The Tertiary Education Quality and Standards Agency legislation passed through the Senate yesterday, and is expected to receive Coalition backing in the House of Representatives. As I seem to be the only person on the public record opposed to TEQSA, for later I-told-you-so purposes here’s a summary of my objections:
(1) It takes higher education standards into the realm of partisan politics. ‘Standards’ on getting a licence to operate as a higher education provider, course accreditation, and general ‘teaching and learning’ will all now be set by one individual, the federal minister. There are processes to ensure the minister largely acts on expert advice, but he/she will appoint the experts, and ultimately I don’t think he/she has to follow the advice.
The current minister insists that he will respect academic freedom, and I don’t disbelieve him. But it is a bit like the Liberals backing the idea of a national curriculum when in government, and then professing to be appalled when Labor later appoints its mates to write it. The problem is creating such a power in the first place. I set out a couple of the scenarios in this Age article.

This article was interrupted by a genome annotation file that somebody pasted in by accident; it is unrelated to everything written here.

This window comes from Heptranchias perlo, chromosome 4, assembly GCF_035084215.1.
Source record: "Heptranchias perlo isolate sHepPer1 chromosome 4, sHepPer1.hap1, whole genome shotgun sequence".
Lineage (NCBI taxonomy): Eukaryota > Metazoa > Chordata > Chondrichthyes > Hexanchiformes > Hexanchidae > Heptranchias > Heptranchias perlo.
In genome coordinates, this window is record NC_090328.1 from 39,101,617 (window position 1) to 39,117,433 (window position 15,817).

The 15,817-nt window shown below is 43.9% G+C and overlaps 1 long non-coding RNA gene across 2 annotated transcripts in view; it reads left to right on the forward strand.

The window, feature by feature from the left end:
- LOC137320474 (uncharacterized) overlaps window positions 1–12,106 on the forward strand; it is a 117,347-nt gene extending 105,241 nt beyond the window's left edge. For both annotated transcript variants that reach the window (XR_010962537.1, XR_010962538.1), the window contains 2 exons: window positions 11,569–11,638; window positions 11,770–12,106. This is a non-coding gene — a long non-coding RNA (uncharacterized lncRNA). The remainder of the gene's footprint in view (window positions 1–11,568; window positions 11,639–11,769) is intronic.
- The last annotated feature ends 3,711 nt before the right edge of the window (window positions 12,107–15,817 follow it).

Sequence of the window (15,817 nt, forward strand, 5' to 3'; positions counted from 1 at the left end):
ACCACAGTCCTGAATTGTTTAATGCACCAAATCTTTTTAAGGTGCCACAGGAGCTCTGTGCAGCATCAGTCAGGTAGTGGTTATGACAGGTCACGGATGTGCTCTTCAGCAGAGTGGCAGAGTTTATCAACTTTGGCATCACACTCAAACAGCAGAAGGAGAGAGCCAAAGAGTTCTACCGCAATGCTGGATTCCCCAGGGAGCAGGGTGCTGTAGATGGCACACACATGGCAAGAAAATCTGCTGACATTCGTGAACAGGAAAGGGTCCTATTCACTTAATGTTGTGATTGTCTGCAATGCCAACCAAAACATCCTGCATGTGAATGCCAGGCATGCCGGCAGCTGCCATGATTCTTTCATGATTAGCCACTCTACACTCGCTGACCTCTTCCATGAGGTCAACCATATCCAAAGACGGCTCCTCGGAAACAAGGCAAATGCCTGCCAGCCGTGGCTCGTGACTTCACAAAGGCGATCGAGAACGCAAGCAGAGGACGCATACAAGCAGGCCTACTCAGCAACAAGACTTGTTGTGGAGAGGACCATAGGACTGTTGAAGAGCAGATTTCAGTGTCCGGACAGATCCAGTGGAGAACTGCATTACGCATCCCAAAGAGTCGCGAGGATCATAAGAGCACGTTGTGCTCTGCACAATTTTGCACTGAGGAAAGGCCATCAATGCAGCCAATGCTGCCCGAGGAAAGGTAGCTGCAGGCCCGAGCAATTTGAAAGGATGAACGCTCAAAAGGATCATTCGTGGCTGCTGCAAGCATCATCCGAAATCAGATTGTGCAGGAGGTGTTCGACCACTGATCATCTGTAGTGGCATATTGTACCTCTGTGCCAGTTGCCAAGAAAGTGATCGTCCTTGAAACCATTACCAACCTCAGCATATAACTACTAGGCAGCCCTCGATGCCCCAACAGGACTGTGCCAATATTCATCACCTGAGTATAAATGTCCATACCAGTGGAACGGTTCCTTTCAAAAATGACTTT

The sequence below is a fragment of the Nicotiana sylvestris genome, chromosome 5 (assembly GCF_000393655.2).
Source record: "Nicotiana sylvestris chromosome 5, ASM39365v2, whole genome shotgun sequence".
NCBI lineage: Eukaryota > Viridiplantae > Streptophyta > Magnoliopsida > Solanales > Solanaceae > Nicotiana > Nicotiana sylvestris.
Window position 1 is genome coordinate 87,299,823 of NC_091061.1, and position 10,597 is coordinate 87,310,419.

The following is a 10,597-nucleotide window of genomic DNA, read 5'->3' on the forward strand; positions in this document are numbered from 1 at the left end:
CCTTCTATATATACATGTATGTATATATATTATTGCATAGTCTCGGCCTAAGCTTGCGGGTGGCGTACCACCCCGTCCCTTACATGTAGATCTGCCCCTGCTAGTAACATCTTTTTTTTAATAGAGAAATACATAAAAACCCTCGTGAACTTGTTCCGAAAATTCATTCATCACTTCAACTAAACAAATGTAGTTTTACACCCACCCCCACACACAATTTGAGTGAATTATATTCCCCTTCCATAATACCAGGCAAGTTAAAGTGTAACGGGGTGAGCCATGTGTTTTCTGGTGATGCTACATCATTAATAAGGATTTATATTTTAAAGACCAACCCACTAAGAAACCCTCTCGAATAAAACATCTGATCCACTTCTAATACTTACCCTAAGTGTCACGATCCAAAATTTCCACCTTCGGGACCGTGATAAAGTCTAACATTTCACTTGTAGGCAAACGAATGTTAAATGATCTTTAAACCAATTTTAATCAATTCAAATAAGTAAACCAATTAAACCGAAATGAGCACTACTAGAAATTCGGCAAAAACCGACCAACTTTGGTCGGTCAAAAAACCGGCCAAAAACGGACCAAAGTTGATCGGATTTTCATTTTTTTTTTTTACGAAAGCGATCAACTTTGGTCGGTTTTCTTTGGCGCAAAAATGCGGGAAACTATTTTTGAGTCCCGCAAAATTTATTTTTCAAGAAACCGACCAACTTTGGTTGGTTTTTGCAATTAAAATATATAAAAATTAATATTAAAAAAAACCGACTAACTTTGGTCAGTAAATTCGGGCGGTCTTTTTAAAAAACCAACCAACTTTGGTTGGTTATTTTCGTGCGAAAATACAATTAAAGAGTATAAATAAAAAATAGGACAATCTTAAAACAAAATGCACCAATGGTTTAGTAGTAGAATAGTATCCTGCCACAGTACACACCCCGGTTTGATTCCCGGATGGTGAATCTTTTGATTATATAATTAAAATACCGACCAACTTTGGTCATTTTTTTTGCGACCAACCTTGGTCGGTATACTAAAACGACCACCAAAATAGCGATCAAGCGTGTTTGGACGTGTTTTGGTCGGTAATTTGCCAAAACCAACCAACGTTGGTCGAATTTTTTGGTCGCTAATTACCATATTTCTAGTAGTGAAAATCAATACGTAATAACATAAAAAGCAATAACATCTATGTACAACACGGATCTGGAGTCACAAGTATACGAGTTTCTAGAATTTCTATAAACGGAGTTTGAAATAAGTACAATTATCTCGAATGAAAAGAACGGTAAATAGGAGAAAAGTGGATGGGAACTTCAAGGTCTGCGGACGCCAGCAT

(2) There is too much centralisation. Even if the experts could set their standards without the minister’s approval, this would still be a problem. Standards are contestable – I wrote another Age article pointing out that draft standards released to date contain some dubious requirements.
(3) I don’t dispute that third-party scrutiny of higher education courses is desirable. But the role of existing third-party accreditation bodies is unclear. Many professional degrees have existing bodies that approve their courses. Presumably they will be consulted in setting standards, but will TEQSA just end up being a redundant additional layer of regulation? Wouldn’t it have been better to insist on third-party scrutiny or approval, but not to create a single mega-regulator?
(4) The private providers have generally supported TEQSA, partly because they are frustrated at how slow the current state accreditation bodies have sometimes been. The legislation gave TEQSA an extendable 12 month deadline on making accreditation decisions, reduced in an amendment to 9 months. Some kind of time limit is presumably an improvement, though 9 months isn’t exactly quick decision making. I fear that the myth of Commonwealth competence might be at work here. If we had a competitive third-party accreditation market, that would create stronger pressures to get the job done in a timely way.